A brief war in 2008 between Russia and Georgia only served to reinforce those fears. Georgia was another former Soviet republic that had been waging a low-level counterinsurgency campaign against pro-Russian groups. Authorities in Tbilisi decided to make a push to recapture the breakaway provinces of Abkhazia and South Ossetia, but ended up routed by Moscow’s troops.
Afterwards, in both of the de facto independent countries, the Russian Ruble became the official currency and citizens began to carry Russian passports, making it seem like total annexation was inevitable. The events in Ukraine, yet another former Soviet republic, only compounded the anxiety in the Baltic region.
Then, In September 2014, the Russian Federal Security Service, a successor to the Soviet KGB that is also better known by its Russian acronym, FSB, detained Estonian Internal Security Service officer Eston Kohver under suspicious circumstances. Moscow claimed Kohver had crossed the border was attempted to conduct an intelligence operation on Russian soil. The response from Tallinn was that the FSB had kidnapped him.
After a year in Russian hands, a show trial and a brief imprisonment, Kohver returned home as part of a prisoner swap. In a scene out of a Cold War spy drama, Aleksei Dressen, who Estonian authorities had charged with treason for working with the FSB, walked past Kohver on a bridge over Piusa River onto Russian soil.
If a conflict with Russia or Russian-backed partisans were to break out in the Baltics, special operations forces would likely be key actors to either tackle anti-government groups or lead resistance against occupying forces. A stay-behind force led by special operators might be critical in the event of an actual invasion.
Thanks to the shared history of the Soviet Union, the capitals of present day Estonia, Latvia and Lithuania are all less than 200 miles straight down a major highway from the Russian border. In Lithuania’s case, the boundary is with Russia’s strategic enclave in Kaliningrad, which has significant forces permanently stationed within.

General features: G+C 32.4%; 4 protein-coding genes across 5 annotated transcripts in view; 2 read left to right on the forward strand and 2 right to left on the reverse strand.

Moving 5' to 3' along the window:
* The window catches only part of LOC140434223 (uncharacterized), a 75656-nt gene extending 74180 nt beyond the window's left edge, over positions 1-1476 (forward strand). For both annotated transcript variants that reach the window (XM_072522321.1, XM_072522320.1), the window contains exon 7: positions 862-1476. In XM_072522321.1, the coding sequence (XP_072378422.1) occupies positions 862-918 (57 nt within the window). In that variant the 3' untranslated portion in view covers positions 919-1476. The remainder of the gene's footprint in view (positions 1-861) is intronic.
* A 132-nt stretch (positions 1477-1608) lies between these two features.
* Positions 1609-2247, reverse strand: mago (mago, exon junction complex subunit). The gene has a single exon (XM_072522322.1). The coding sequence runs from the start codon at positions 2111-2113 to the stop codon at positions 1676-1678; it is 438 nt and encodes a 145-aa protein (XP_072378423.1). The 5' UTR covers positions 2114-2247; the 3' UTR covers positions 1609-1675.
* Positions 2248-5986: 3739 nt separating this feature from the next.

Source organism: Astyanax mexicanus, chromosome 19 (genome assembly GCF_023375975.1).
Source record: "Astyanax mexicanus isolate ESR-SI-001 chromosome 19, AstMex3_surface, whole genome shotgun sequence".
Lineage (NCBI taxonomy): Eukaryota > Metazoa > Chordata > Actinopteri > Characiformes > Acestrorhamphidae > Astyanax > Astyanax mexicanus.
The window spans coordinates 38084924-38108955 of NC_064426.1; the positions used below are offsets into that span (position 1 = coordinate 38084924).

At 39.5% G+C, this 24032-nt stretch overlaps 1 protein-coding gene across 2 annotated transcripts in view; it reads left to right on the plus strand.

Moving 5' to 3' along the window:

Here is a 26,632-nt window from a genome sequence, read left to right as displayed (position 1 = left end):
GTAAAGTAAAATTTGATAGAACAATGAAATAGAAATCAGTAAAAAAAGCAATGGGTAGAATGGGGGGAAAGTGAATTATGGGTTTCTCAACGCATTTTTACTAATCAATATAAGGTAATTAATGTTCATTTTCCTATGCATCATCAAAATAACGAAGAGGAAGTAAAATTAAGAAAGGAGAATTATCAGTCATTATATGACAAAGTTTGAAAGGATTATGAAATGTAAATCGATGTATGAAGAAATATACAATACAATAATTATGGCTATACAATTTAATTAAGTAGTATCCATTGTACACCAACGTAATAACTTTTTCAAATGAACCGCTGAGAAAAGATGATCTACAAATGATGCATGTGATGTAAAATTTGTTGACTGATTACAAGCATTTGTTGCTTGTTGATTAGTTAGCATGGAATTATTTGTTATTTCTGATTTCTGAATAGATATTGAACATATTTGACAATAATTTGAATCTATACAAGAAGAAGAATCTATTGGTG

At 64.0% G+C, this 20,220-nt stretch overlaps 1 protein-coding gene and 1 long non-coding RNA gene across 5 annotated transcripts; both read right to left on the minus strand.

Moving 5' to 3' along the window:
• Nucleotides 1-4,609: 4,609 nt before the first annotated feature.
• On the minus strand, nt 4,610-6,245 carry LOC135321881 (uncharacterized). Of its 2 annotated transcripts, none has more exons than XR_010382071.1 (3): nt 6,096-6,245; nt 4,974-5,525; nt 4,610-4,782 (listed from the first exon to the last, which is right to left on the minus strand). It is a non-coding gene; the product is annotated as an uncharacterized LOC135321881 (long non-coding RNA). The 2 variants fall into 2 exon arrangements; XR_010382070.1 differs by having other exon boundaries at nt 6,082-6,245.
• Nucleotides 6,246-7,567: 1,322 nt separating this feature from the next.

In February 2016, the RAND Corporation think tank released a shocking report suggesting that Russian troops could seize control of the seats of government in Estonia and Latvia within three days. More damning, according to the analysis, NATO would be hard pressed to stop the offensive or even counterattack, despite American efforts to improve their military capabilities near the alliances borders with Russia.
In 2014, President Barack Obama announced the beginning of the European Reassurance Initiative (ERI), which led to an uptick in training exercises, troop deployments, and aerial patrols along NATO’s eastern flanks. The Pentagon’s dubbed the mission Operation Atlantic Resolve. In December 2016, American officials decided to accelerate the initial deployments of new rotating force packages in the Baltic States, Poland, and Romania. The first Army contingents began arriving the next month, which prompted Russian officials to say they would respond in kind to the “provocation.”
But during the 2016 election campaign and after his victory and inauguration, President Donald Trump repeatedly stated his desire for better relations with his Russian counterpart Vladimir Putin. Even more worrisome to residents in Baltics was the language of one his most vocal supporters. “I’m not sure I would risk a nuclear war over some place which is the suburbs of St. Petersburg,” Republican politician and Trump surrogate Newt Gingrich said on “CBS This Morning” in July 2016.
Trump’s election “sent a shiver through the whole region,” Eerik-Niiles Kross, an Estonian parliamentarian who formerly acted as the country’s intelligence coordinator, told The New York Times after the election in November 2016. So, Baltic officials may be inclined to prepare for any contingency, with or without American help.
Still, the lessons their special operations forces learned at Ridge Runner 2017 could only help with that type of planning.